36 000 years ago men and women created a number of unique and deeply moving art works on the limestone walls of the Chauvet Cave, frozen for eternity within a shield of calcite and clay.

Left undisturbed for tens of thousands of years, this immense natural cathedral was discovered on 18 December 1994 at Vallon-Pont-d’Arc, in Ardèche by three amateur cavers, Jean Marie Chauvet, Éliette Brunel, and Christian Hilaire.

The unique and outstanding universal attributes of the cave were recognised by UNESCO in June 2014 with its inscription as a World Heritage site. This jewel of a cave presents a very rare combination of three characteristics, its age, state of preservation, and the sumptuousness and abundance of the artworks: Its 1000 drawings include 425 animal figures and an unprecedented bestiary of 14 different species, most of which are dangerous animals such as cave bears, woolly rhinos, mammoths and wild cats. The cave also features some representations unique in Palaeolithic parietal art, such as a panther, owl, and the lower part of a female human body.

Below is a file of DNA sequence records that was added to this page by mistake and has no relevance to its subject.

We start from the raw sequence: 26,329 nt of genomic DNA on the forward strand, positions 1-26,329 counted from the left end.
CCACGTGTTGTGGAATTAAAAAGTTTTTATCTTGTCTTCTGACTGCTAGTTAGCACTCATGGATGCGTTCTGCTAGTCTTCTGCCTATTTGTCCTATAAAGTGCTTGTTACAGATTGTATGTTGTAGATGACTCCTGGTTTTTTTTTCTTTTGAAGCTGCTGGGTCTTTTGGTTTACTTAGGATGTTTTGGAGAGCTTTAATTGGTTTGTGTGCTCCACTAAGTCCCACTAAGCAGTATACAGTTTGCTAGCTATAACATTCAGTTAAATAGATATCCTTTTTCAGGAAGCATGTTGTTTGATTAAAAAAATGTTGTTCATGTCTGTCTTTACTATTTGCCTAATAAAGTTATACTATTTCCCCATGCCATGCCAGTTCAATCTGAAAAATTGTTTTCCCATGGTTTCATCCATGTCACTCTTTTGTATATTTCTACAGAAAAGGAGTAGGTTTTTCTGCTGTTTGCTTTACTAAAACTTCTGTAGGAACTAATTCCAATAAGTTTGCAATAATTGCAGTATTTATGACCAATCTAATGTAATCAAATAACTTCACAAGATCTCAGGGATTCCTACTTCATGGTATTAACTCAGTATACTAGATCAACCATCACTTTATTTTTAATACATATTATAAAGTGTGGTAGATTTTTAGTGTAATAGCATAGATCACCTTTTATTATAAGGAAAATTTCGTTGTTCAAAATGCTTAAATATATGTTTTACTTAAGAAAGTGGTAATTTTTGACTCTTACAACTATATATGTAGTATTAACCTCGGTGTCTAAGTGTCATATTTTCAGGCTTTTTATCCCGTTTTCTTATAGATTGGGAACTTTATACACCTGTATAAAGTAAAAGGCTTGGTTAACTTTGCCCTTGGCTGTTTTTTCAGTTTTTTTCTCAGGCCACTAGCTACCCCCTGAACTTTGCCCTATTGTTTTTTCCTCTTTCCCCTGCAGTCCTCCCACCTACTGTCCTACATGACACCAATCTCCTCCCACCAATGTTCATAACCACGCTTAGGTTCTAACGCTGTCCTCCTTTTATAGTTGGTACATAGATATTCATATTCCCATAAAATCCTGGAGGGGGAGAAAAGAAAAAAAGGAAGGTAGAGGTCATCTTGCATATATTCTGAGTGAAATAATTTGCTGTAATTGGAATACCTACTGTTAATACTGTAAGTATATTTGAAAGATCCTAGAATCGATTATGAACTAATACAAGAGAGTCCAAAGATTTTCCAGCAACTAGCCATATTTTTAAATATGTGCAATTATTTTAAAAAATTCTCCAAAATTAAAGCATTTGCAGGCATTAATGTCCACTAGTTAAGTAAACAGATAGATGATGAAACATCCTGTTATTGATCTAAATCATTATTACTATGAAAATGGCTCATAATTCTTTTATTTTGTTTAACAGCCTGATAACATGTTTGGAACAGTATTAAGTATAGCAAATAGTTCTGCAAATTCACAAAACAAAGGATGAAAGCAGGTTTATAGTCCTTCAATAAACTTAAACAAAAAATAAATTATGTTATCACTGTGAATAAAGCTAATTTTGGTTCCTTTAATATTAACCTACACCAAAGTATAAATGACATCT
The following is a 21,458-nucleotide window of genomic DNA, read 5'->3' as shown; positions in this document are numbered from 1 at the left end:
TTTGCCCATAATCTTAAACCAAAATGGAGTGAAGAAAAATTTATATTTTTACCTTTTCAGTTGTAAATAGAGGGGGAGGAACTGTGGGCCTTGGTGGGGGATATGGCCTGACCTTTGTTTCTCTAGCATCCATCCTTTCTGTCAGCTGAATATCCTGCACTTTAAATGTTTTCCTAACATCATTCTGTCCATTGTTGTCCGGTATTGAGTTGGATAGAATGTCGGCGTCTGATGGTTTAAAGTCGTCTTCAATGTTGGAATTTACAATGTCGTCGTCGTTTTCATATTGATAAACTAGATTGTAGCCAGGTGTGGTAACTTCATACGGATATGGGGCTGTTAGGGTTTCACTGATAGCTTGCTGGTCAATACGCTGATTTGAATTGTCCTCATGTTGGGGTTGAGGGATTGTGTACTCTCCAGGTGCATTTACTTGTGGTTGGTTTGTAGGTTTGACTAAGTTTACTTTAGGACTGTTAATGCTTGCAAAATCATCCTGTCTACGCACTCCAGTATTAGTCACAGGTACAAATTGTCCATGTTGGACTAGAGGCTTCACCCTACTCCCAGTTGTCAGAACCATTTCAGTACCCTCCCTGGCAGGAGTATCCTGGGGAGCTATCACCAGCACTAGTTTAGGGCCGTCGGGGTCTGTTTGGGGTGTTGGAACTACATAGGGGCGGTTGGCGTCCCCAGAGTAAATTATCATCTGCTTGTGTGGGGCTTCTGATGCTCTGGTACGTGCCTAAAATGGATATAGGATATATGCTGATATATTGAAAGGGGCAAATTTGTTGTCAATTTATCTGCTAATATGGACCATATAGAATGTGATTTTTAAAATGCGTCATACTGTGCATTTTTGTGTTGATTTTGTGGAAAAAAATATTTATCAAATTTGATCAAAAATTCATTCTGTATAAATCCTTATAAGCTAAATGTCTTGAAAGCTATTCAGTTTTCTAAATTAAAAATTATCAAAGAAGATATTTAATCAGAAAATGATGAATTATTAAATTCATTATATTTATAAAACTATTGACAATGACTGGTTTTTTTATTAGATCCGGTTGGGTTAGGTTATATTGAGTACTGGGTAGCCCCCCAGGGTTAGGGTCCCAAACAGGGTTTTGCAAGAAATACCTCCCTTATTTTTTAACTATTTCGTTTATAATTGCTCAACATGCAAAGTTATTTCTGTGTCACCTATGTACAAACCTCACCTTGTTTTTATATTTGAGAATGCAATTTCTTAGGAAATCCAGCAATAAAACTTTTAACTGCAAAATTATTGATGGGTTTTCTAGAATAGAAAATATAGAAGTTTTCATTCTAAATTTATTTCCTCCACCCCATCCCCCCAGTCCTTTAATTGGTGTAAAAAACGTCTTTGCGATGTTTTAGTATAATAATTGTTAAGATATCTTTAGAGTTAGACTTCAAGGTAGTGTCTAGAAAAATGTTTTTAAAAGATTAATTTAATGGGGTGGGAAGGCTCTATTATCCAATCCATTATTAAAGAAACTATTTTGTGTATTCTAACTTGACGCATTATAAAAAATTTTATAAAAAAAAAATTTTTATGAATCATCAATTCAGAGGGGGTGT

For evident conservation reasons the cave will never be open to the public, making the reconstruction project of this World Heritage Site an obligation.



The world’s largest replica of a decorated cave will open on the 25 April 2015 enabling you to discover the first masterpiece of Humanity.